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The CHP Loses the Most Guns of Any Law-Enforcement Agency Statewide

Meanwhile, the SFPD ties for the top spot among local agencies.

 

Since 2010, a whopping 944 guns have been lost, stolen, or are otherwise unaccounted for by law-enforcement agencies across California. That's a lot of mislaid potential murder weapons—enough to get through the entire run of Law & Order, twice.

Among the out-and-out thefts (which account for about 20 percent of the total), California Highway Patrol does the worst job of keeping its weapons away from thieves. Forty of its guns have been stolen since 2010, according to a statewide investigation by the Bay Area News Group. Among local agencies, the SFPD has the dubious distinction of losing 10 guns to theft since 2010, tying for first—er, last—place with the Alameda Sheriff's Department. 

The Bureau of Land Management, the source of the gun that killed Kate Steinle last year after it was stolen from an agent's car, has lost three guns to theft since 2010. All the data are easily searchable in a new database compiled by the Bay Area News Group. Taken together, those six years of dumb mistakes—guns left on top of cars, guns left in gym bags—stops looking like a fluke and starts coming into focus as the epidemic it is. 

To be clear, not all 944 missing guns have necessarily fallen into the wrong hands, or anyone's hands. A full 717 are simply unaccounted for. That can sometimes be a euphemism for "assumed stolen," though. The Bay Area News Group cites an example of two assault rifles missing from the Stockton police after a police building was burglarized. "We just don't really know what happened to them," a Stockton lieutenant told the Bay Area News Group.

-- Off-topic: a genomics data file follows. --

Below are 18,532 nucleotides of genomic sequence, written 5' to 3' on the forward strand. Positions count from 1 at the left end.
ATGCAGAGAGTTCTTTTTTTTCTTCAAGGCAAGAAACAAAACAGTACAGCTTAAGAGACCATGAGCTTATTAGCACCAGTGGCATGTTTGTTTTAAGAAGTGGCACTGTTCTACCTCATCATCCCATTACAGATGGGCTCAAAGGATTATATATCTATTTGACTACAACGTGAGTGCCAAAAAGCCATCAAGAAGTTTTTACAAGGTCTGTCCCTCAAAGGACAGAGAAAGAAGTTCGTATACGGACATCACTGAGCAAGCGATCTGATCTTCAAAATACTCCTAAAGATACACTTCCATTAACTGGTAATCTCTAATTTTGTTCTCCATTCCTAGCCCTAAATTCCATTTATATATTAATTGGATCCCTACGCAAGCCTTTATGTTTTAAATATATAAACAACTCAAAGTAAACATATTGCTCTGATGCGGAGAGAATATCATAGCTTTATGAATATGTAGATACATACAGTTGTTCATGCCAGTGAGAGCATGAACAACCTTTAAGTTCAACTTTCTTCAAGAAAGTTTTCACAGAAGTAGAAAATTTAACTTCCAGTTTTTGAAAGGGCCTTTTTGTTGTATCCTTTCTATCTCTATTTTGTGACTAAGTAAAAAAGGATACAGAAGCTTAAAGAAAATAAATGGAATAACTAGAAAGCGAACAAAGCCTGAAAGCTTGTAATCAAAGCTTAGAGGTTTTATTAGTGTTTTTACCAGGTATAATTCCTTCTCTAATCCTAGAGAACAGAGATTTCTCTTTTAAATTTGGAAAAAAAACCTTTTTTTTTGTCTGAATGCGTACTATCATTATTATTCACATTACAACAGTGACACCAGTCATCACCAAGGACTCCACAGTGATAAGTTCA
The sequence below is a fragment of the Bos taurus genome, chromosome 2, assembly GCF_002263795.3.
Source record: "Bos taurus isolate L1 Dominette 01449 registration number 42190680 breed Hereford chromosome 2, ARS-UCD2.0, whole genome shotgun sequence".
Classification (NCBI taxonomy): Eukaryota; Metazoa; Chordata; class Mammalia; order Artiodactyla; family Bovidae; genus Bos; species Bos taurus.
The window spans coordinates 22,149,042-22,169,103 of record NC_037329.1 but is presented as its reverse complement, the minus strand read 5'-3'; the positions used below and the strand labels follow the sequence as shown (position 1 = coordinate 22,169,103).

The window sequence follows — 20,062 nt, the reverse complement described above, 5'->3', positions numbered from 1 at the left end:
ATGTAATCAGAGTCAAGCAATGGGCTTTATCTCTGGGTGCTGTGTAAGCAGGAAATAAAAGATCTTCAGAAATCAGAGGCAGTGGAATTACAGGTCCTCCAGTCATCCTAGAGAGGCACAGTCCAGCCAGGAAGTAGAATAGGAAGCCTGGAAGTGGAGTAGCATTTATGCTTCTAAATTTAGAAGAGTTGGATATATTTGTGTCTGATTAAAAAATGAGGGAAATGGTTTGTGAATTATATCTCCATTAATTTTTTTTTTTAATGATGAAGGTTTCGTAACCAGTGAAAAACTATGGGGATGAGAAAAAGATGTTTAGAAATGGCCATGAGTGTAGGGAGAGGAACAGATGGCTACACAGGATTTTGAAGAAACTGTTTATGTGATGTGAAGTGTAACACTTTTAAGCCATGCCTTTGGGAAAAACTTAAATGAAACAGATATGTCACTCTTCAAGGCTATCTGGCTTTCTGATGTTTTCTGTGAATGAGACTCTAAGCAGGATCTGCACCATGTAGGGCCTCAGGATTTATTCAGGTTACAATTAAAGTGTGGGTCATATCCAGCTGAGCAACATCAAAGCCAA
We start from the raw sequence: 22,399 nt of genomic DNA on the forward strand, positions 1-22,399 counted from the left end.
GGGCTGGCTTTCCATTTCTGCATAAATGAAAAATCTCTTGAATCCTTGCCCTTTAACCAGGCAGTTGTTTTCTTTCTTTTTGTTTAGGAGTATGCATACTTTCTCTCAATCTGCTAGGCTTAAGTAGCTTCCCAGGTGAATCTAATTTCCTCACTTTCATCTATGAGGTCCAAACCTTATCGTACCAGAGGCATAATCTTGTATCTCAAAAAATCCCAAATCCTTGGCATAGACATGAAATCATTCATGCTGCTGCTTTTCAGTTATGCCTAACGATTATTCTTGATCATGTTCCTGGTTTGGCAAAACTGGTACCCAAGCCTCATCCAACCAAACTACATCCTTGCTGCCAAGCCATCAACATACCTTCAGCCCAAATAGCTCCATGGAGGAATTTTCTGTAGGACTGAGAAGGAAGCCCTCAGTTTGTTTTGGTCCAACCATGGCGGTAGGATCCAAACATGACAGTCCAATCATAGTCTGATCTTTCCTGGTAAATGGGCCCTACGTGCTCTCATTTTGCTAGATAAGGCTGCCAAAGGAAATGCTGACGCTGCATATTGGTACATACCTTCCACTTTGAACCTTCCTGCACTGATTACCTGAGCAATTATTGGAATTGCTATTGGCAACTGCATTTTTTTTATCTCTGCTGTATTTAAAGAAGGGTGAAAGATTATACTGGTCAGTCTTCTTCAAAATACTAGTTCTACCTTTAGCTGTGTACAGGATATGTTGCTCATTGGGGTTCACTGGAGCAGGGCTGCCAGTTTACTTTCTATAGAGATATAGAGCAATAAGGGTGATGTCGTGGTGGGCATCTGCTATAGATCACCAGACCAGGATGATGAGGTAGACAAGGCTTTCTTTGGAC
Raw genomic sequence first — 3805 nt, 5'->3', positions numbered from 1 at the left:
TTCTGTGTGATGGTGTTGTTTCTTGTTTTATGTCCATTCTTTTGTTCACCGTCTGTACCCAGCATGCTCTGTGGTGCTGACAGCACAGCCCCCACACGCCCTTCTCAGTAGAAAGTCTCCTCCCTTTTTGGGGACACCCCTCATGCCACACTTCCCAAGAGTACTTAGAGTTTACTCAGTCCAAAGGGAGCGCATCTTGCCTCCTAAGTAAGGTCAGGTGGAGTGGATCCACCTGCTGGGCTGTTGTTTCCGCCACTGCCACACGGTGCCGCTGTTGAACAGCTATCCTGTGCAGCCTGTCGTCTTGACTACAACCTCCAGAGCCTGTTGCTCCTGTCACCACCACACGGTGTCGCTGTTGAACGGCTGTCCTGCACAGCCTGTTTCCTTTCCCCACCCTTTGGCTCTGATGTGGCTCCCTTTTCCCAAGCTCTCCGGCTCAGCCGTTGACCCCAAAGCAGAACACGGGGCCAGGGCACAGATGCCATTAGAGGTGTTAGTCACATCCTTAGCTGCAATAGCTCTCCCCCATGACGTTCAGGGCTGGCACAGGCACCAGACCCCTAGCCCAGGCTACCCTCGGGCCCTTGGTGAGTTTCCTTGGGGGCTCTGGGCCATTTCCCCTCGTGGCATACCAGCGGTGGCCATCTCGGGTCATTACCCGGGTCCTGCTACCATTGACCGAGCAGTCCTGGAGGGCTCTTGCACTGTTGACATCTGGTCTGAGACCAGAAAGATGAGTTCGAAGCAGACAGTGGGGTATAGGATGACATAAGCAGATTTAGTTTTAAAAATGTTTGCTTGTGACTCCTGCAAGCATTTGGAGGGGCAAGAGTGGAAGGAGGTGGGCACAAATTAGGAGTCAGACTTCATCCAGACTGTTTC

Why are law-enforcement officials losing so many guns? Could be that complacency is lulling officers into treating deadly weapons with the nonchalance of handling a smartphone. “They don’t take it as seriously as they should, and what the effects of it could be if it gets lost to the wrong hands,” state senator Jerry Hill told the Bay Area News Group. Case in point: Last year a San Mateo County sheriff's captain left his gun on top of a toilet paper dispenser in the bathroom of a car dealership in Dublin. He raced back, but it was gone. That gun is still missing.

 

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